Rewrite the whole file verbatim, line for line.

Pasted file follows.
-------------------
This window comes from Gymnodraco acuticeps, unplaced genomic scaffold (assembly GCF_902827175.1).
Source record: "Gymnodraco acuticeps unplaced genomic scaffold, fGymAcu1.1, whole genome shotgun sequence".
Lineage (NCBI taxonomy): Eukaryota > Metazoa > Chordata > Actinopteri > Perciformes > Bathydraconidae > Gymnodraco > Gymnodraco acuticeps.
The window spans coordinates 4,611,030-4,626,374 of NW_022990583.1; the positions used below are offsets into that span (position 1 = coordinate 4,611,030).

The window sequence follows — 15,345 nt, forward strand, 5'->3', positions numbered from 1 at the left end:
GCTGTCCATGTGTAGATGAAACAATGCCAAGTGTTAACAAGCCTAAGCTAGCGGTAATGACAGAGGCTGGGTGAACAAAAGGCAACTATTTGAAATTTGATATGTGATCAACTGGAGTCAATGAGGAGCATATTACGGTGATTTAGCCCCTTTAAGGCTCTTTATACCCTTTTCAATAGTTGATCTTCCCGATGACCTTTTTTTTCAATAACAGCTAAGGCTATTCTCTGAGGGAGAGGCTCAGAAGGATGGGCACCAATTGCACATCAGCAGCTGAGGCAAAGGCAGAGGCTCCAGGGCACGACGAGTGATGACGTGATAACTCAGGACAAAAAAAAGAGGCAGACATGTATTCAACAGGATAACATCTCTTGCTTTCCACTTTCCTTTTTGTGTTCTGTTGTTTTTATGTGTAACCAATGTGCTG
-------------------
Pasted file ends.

This window comes from Gymnodraco acuticeps, unplaced genomic scaffold (assembly GCF_902827175.1).
Source record: "Gymnodraco acuticeps unplaced genomic scaffold, fGymAcu1.1, whole genome shotgun sequence".
Lineage (NCBI taxonomy): Eukaryota > Metazoa > Chordata > Actinopteri > Perciformes > Bathydraconidae > Gymnodraco > Gymnodraco acuticeps.
The window spans coordinates 4,611,030-4,626,374 of NW_022990583.1; the positions used below are offsets into that span (position 1 = coordinate 4,611,030).

The window sequence follows — 15,345 nt, forward strand, 5'->3', positions numbered from 1 at the left end:
GCTGTCCATGTGTAGATGAAACAATGCCAAGTGTTAACAAGCCTAAGCTAGCGGTAATGACAGAGGCTGGGTGAACAAAAGGCAACTATTTGAAATTTGATATGTGATCAACTGGAGTCAATGAGGAGCATATTACGGTGATTTAGCCCCTTTAAGGCTCTTTATACCCTTTTCAATAGTTGATCTTCCCGATGACCTTTTTTTTCAATAACAGCTAAGGCTATTCTCTGAGGGAGAGGCTCAGAAGGATGGGCACCAATTGCACATCAGCAGCTGAGGCAAAGGCAGAGGCTCCAGGGCACGACGAGTGATGACGTGATAACTCAGGACAAAAAAAAGAGGCAGACATGTATTCAACAGGATAACATCTCTTGCTTTCCACTTTCCTTTTTGTGTTCTGTTGTTTTTATGTGTAACCAATGTGCTG